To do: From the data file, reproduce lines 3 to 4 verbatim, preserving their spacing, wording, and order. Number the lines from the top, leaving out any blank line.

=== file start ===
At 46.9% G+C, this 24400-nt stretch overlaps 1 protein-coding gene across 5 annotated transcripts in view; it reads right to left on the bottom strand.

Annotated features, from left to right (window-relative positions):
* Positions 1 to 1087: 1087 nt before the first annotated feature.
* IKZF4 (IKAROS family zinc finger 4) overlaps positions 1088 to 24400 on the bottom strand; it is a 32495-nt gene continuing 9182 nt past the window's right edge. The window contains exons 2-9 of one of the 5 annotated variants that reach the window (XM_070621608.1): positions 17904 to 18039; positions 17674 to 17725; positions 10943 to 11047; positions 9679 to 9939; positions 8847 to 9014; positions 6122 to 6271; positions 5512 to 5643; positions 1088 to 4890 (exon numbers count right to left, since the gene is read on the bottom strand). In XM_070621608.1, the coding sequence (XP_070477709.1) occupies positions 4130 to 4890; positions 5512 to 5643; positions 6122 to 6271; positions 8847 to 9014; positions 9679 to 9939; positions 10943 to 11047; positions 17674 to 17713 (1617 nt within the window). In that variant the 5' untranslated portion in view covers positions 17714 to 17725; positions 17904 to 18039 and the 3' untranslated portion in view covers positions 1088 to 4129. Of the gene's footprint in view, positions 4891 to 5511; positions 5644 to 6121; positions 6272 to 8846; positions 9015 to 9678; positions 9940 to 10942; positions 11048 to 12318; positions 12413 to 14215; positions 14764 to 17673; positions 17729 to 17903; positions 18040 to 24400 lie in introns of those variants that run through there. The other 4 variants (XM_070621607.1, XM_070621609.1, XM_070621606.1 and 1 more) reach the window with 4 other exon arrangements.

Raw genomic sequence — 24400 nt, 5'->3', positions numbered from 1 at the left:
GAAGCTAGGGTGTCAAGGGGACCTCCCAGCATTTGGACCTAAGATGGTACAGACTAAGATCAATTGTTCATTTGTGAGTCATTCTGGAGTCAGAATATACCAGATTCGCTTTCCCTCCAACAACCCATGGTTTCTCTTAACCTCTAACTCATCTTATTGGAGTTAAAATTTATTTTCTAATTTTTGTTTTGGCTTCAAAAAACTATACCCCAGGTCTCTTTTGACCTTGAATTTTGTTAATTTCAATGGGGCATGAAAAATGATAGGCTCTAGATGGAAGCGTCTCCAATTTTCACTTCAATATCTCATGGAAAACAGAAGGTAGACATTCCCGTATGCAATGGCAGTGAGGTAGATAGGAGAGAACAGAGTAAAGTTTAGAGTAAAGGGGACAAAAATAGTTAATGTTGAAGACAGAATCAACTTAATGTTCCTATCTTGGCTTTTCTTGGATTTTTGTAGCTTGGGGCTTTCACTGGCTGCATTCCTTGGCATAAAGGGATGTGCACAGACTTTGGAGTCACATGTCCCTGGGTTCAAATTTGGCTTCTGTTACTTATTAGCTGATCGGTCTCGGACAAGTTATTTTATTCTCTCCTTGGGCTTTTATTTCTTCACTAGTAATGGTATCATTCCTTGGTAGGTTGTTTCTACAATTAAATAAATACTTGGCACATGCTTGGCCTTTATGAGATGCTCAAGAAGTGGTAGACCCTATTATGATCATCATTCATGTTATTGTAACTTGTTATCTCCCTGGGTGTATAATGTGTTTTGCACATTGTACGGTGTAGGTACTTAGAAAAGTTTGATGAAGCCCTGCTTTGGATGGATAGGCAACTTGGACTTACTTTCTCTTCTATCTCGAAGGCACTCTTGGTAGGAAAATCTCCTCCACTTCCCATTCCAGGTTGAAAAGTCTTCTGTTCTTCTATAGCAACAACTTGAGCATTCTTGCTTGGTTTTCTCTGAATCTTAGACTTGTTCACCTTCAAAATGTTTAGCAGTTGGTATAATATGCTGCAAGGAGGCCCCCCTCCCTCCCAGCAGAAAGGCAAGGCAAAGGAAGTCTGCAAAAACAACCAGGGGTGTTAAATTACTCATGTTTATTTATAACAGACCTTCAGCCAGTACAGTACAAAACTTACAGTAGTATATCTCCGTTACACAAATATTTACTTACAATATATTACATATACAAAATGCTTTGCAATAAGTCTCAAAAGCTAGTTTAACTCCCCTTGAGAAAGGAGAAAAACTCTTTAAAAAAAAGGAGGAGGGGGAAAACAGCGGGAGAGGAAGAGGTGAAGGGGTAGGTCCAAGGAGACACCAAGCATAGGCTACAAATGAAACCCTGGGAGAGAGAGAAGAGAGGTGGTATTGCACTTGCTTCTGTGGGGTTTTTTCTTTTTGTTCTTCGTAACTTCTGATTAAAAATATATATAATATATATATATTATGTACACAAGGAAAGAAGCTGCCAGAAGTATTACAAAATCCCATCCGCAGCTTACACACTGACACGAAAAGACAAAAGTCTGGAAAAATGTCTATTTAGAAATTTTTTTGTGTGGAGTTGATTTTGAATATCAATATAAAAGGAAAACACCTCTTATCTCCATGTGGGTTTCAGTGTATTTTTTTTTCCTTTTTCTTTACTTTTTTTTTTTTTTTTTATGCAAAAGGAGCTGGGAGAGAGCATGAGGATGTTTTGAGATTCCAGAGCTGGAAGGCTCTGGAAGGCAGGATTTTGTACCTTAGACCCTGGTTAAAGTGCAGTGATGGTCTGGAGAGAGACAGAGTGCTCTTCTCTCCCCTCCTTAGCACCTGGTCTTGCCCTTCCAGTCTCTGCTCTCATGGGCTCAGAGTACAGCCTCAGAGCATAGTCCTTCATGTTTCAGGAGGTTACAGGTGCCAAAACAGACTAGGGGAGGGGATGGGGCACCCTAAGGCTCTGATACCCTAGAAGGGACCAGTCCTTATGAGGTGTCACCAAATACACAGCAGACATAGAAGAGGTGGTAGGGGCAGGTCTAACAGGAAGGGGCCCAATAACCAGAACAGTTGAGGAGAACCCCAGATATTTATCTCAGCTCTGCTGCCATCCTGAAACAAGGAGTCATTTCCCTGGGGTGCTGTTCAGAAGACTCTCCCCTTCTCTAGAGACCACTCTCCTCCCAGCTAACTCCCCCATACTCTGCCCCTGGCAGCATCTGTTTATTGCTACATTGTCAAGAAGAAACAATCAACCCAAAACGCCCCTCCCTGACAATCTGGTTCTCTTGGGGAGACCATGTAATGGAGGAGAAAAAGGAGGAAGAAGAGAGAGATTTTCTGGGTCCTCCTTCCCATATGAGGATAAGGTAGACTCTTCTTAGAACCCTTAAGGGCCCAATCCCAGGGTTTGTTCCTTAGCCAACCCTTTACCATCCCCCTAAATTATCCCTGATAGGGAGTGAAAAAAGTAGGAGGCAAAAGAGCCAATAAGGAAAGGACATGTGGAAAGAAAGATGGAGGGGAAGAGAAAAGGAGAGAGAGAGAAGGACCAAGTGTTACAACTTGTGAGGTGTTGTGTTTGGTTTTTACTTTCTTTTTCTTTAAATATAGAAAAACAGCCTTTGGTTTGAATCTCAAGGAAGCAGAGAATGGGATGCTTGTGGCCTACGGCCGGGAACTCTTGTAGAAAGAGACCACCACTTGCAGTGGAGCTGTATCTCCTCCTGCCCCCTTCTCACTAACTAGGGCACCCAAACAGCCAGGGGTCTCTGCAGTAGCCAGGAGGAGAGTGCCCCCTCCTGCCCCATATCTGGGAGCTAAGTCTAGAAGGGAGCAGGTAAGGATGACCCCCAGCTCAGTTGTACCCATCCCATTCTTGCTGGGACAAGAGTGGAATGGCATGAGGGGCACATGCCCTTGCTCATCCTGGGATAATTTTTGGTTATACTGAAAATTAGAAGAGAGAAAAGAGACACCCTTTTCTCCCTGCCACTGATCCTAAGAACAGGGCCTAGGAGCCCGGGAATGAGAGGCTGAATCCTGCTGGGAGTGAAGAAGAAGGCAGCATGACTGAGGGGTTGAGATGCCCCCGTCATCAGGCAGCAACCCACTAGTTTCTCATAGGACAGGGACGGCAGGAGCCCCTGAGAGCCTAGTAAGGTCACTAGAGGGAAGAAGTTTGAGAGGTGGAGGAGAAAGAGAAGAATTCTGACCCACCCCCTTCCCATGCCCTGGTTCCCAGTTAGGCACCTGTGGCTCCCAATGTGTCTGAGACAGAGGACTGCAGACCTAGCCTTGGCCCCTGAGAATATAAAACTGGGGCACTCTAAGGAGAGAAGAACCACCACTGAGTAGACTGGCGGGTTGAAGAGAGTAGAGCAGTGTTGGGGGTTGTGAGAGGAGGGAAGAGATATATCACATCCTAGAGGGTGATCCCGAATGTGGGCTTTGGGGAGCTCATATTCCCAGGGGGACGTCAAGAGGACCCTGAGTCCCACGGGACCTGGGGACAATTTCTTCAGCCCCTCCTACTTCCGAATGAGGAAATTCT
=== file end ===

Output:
* Positions 1 to 1087: 1087 nt before the first annotated feature.
* IKZF4 (IKAROS family zinc finger 4) overlaps positions 1088 to 24400 on the bottom strand; it is a 32495-nt gene continuing 9182 nt past the window's right edge. The window contains exons 2-9 of one of the 5 annotated variants that reach the window (XM_070621608.1): positions 17904 to 18039; positions 17674 to 17725; positions 10943 to 11047; positions 9679 to 9939; positions 8847 to 9014; positions 6122 to 6271; positions 5512 to 5643; positions 1088 to 4890 (exon numbers count right to left, since the gene is read on the bottom strand). In XM_070621608.1, the coding sequence (XP_070477709.1) occupies positions 4130 to 4890; positions 5512 to 5643; positions 6122 to 6271; positions 8847 to 9014; positions 9679 to 9939; positions 10943 to 11047; positions 17674 to 17713 (1617 nt within the window). In that variant the 5' untranslated portion in view covers positions 17714 to 17725; positions 17904 to 18039 and the 3' untranslated portion in view covers positions 1088 to 4129. Of the gene's footprint in view, positions 4891 to 5511; positions 5644 to 6121; positions 6272 to 8846; positions 9015 to 9678; positions 9940 to 10942; positions 11048 to 12318; positions 12413 to 14215; positions 14764 to 17673; positions 17729 to 17903; positions 18040 to 24400 lie in introns of those variants that run through there. The other 4 variants (XM_070621607.1, XM_070621609.1, XM_070621606.1 and 1 more) reach the window with 4 other exon arrangements.